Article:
Step 18

Return to your Toolbar, make sure that the Stroke is invisible and then set the Fill color to R=37 G=38 B=38.

Pick the Rectangle Tool (M) and create an 8 px square. Focus on the right side of this dark shape and switch to the Path Selection Tool (A). Select the top anchor point and simply remove it using the Delete or Backspace key, and then select the bottom anchor point and drag it 4 px up. In the end your dark rectangle should turn into a simply triangle.

Step 19

Using the Rectangle Tool (M), create two, 3 x 8 px shapes and place them exactly as shown in the first image.

Select these two rectangles along with the triangle made in the previous step, focus on the Path Tools pane from the Properties panel and click that Make Compound Path button.

Step 20

Make sure that your compound path stays selected and place it roughly as shown int the following image. Focus on the Effects pane, activate the Drop Shadow effect and enter the attributes shown in the following image.

Step 21

Return to your Toolbar, make sure that the Stroke is invisible and then set the Fill color to R=218 G=220 B=219. Pick the Rectangle Tool (M) and create an 8 x 2 px shape.

Duplicate your new rectangle (Command + C > Command + V), select the copy and place it as shown in the first image. Make sure that your copy stays selected, pick the Rotate Tool (R) and go to the Tool Options bar. Set the Angle to 90 degrees and simply click that Copy button. Select the newly made rectangle along with the original one, focus on the Path Tools pane and click that Union button.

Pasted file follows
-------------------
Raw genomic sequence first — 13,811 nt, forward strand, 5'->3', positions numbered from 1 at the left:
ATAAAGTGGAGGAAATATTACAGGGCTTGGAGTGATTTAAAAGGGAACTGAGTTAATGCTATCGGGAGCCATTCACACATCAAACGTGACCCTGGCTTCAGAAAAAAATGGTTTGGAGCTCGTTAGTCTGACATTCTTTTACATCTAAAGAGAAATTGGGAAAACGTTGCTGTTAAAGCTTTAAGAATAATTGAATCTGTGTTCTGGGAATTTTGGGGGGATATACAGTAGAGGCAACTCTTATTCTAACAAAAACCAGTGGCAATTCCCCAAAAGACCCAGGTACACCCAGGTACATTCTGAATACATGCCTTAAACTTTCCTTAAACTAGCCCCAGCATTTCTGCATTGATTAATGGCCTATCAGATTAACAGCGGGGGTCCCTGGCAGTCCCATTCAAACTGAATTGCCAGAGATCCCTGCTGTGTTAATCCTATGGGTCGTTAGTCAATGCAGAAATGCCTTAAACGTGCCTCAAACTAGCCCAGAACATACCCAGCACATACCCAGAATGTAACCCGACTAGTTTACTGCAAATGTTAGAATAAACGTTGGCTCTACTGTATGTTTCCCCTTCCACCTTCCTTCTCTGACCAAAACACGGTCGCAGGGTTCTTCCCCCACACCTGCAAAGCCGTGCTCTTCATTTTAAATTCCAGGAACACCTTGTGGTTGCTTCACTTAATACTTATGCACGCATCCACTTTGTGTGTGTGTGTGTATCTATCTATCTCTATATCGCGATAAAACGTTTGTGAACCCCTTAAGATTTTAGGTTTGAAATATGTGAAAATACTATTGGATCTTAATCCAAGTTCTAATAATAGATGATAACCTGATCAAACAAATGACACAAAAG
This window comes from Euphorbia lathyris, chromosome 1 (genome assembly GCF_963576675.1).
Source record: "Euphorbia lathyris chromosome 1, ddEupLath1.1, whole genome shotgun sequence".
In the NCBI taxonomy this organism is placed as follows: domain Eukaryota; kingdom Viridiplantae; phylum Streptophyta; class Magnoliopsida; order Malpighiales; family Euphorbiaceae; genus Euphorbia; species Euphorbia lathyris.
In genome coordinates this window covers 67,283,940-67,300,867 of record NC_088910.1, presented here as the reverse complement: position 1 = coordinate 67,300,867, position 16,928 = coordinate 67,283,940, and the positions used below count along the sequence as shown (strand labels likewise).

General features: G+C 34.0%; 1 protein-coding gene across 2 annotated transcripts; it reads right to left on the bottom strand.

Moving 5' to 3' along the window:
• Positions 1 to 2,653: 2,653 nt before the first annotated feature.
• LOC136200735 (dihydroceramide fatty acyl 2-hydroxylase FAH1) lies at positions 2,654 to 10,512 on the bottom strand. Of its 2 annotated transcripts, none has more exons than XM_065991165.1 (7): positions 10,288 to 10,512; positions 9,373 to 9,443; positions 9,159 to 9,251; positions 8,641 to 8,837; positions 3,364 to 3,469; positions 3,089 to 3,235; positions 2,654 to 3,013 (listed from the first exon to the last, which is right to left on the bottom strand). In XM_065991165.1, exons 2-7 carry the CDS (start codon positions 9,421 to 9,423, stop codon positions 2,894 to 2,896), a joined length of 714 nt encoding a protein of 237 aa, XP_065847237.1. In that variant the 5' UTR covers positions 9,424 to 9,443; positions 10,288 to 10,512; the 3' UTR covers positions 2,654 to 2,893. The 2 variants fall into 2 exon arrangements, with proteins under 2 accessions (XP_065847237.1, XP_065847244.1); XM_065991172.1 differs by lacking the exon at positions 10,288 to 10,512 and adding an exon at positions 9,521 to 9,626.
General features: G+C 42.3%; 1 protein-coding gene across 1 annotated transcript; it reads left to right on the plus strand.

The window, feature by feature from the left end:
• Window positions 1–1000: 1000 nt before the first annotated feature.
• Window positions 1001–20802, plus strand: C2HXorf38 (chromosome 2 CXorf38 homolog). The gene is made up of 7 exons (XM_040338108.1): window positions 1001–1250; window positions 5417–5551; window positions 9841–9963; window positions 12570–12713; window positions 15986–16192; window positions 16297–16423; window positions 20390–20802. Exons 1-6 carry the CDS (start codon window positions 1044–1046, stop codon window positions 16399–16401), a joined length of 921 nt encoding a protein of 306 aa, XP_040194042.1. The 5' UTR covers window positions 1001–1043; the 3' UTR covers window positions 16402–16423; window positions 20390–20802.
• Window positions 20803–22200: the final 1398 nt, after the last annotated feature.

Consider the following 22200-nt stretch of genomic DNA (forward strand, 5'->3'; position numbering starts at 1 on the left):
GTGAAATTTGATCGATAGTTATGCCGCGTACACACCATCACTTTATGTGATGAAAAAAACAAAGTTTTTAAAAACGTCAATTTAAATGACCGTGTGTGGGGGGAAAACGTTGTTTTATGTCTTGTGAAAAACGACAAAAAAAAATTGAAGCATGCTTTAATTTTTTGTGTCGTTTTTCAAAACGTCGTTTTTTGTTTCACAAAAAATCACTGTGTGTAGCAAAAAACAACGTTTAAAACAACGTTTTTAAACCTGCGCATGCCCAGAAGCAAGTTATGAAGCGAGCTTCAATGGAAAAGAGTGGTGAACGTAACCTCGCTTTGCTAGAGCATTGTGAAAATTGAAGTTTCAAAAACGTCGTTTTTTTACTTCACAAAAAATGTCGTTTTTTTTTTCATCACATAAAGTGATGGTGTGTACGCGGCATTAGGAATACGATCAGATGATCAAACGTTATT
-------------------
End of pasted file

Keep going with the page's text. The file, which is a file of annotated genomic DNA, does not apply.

Step 22

Pick the Rectangle Tool (M) and create a 5 x 6 px shape. Focus on the left side of this new shape and switch to the Path Selection Tool (A). Remove the top anchor point and then select the bottom one and drag it 3 px up.

Select this new traingle and add a copy in the same place (Command + C > Command + Shift + V). Select this copy and simply drag it 5 px to the left or to the right.

Step 23

Keep focusing on the two triangles made in the previous step and pick the Rectangle Tool (M). Create a 2 x 6 px shape and place it as shown in the first image. Select this rectangle along with the two triangles, focus on the Path Tools pane and click that Make Compound Path button.

Make sure that your new compound path is selected and pick the Rotate Tool (R). Go to the Tool Options bar, set the Angle to 180 degrees and then click that Copy button. Select the newly made compound path and drag it several pixels to the right about as shown in the third image.